The Law Is A Ass

BOB INGERSOLL: THE LAW IS A ASS #324: LAWYERS TAKE THE X-FACTOR OUT OF CRIME

Georgia_Dakei_(Earth-616)_from_X-Factor_Vol_17_001See, now this is why people need lawyers.

I’ve written this column long enough and covered so many topics that the “this” to which I alluded in my first paragraph could be just about anything. But in this case, the “this” happens to be All New X-Factor #7. And the “people” happen to be the members of the all-new X-Factor – Polaris, Gambit, Quicksilver, Cypher, Warlock, and Danger. So let us proceed there with all due haste.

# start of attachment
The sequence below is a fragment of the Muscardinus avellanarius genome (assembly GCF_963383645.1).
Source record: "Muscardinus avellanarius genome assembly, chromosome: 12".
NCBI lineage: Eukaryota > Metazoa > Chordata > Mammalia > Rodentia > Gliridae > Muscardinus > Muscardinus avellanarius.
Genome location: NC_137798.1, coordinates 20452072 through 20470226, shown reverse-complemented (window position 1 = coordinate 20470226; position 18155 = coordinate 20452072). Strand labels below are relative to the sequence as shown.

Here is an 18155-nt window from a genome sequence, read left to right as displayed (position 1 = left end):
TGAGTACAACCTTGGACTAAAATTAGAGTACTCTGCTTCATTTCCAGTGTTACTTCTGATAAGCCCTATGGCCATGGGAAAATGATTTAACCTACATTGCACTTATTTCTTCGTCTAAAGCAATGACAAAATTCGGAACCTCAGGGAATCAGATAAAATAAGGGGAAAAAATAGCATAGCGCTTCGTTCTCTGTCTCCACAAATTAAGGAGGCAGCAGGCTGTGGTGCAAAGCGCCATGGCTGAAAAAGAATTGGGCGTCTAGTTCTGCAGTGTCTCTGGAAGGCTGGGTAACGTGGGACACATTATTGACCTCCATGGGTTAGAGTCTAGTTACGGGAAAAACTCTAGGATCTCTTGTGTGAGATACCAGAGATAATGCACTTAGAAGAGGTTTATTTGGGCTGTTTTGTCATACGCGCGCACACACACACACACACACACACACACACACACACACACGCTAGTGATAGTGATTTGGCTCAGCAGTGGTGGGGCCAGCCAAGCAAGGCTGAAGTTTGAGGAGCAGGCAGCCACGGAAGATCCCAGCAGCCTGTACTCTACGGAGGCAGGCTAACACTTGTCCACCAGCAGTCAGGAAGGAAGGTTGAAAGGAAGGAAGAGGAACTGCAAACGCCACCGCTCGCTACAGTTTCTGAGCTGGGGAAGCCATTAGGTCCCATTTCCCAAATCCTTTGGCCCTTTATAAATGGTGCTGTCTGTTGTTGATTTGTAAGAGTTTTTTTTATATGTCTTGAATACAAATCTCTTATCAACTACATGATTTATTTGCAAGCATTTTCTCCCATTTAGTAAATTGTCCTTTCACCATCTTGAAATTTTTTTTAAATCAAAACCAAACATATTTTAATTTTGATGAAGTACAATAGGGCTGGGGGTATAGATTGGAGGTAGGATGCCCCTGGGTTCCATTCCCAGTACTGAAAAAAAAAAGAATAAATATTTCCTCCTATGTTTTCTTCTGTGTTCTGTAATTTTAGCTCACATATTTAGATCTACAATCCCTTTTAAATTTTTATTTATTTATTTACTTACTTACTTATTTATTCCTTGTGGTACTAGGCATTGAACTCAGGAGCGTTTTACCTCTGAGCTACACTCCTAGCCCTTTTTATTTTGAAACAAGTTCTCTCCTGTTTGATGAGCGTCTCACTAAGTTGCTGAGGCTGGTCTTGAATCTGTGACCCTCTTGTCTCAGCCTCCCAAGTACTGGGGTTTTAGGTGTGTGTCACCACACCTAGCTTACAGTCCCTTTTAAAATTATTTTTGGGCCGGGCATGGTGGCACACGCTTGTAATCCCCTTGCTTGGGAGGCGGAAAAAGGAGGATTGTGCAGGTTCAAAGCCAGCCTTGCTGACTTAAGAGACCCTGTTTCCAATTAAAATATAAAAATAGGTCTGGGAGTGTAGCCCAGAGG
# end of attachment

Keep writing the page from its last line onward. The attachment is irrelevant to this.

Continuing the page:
The story opens with a young girl named Georgia Dakei. Georgia is the daughter of Scott Dakei who is, himself, a piece of work. Not just because he’s a fictional character so is, by definition and like all fictional characters, a piece of work. Scott is an anti-mutant bigot and an ultra-conservative multi-media mogul who owns a half dozen major newspapers and a major news network. So Scott’s Rupert Murdoch. In addition to being a media mogul, Scott writes best-selling spy thrillers; which also makes him part Bill O’Reilly,  part Glenn Beck, part William F. Buckley, and part every other conservative pundit who has turned to writing action thrillers. Finally, Scott is a paranoid who lives in constant fear of what he believes is an over-reaching government that’s poised to attack him at any moment. Because of his extreme political views, not because it doesn’t like his books. So Scott lives in a heavily-fortified underground compound in New Mexico called The Bunker. Seriously, the man’s got a bunker mentality and lives in a compound called The Bunker? That’s a little more on the nose than Pinocchio playing Liar’s Poker.